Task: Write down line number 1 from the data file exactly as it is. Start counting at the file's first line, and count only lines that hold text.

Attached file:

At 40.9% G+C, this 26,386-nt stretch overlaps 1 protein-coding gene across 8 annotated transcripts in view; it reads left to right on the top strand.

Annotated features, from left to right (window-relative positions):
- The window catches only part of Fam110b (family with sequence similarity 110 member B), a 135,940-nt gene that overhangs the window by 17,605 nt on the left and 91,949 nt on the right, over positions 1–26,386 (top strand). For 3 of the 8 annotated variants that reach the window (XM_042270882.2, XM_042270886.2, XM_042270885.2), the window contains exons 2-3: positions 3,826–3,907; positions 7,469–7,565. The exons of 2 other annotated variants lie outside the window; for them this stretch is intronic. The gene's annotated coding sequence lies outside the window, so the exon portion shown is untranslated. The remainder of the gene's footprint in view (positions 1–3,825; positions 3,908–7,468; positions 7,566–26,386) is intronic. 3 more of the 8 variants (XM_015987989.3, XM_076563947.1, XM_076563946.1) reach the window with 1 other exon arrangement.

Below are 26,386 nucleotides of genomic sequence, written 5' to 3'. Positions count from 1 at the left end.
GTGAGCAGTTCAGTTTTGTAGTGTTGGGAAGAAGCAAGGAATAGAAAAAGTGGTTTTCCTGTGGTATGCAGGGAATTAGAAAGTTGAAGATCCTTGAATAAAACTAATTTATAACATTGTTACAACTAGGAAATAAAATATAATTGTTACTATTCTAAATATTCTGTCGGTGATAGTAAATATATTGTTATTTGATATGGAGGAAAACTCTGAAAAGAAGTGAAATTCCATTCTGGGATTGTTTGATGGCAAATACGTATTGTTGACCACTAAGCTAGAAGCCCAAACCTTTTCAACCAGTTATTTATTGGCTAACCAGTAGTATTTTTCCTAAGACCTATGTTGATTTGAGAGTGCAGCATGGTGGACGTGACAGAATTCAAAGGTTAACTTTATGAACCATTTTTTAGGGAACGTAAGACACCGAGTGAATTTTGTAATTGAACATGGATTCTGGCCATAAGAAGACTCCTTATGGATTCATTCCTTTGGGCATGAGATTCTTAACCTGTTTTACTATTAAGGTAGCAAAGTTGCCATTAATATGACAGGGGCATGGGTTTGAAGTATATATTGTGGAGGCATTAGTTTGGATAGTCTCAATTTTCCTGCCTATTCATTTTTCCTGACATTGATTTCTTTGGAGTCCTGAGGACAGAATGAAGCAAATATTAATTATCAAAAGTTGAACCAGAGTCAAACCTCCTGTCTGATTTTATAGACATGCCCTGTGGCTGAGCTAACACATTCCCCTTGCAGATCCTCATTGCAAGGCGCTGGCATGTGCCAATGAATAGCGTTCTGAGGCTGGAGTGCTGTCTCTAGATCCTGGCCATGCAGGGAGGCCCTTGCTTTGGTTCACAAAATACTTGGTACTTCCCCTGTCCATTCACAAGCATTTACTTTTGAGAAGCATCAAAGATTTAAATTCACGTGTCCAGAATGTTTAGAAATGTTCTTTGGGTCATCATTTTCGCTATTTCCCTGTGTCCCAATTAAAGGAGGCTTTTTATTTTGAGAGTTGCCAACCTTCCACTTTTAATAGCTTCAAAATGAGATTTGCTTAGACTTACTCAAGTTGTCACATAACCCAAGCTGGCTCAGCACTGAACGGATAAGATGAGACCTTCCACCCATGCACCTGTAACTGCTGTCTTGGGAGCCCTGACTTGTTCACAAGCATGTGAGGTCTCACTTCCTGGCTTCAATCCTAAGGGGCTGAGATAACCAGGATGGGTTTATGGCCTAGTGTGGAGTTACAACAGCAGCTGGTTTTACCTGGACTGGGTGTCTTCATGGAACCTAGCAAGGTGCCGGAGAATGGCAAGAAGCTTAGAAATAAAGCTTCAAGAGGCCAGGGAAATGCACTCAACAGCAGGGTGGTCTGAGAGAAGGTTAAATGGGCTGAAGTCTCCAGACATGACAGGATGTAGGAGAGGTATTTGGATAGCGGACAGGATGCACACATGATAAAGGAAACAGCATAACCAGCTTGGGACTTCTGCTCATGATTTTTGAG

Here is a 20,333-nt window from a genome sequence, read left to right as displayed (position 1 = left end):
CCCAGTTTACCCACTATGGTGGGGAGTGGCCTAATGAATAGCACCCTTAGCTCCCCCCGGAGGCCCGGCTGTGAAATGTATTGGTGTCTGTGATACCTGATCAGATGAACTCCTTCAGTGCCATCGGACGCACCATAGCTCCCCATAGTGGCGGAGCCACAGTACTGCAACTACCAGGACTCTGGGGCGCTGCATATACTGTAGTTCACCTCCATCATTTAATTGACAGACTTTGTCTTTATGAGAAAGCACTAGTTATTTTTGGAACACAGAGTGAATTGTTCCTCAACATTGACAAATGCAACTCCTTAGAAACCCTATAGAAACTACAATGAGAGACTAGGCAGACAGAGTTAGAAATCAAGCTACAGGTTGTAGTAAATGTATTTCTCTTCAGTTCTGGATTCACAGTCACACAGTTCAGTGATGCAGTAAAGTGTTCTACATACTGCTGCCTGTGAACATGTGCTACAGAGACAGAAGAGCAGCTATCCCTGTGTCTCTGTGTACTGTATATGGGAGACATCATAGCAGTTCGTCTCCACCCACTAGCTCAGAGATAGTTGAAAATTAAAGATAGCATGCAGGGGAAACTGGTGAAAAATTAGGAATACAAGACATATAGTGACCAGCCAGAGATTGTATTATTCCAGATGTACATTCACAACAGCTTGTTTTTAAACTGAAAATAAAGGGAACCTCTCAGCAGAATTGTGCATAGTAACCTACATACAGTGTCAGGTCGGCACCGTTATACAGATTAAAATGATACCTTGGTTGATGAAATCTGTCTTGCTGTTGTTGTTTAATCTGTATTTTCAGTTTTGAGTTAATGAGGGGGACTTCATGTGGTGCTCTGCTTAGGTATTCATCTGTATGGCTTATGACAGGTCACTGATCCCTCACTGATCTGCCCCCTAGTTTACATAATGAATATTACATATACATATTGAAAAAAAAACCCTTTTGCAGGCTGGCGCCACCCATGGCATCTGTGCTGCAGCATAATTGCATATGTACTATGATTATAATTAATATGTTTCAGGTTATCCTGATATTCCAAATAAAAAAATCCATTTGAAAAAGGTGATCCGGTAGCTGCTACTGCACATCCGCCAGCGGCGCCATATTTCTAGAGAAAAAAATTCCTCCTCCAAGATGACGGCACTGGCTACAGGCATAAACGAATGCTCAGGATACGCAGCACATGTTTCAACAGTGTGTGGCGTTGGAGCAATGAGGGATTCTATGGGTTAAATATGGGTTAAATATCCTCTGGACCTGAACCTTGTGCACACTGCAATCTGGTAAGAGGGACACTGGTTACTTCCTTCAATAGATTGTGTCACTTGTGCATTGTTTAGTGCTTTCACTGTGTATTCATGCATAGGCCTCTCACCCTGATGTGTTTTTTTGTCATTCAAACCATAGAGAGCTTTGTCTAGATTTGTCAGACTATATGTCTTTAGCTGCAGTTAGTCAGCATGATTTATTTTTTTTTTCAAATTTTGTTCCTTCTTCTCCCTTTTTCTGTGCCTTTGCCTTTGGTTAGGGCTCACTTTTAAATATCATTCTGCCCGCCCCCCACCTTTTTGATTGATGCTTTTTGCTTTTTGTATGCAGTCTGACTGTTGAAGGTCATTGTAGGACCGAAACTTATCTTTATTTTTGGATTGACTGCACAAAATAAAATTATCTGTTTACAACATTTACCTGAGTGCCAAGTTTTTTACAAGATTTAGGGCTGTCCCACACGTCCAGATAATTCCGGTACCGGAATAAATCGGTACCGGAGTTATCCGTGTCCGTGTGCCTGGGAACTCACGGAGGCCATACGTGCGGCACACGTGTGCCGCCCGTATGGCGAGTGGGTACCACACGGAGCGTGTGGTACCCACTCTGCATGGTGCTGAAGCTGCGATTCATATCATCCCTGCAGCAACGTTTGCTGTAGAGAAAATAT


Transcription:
At 40.9% G+C, this 26,386-nt stretch overlaps 1 protein-coding gene across 8 annotated transcripts in view; it reads left to right on the top strand.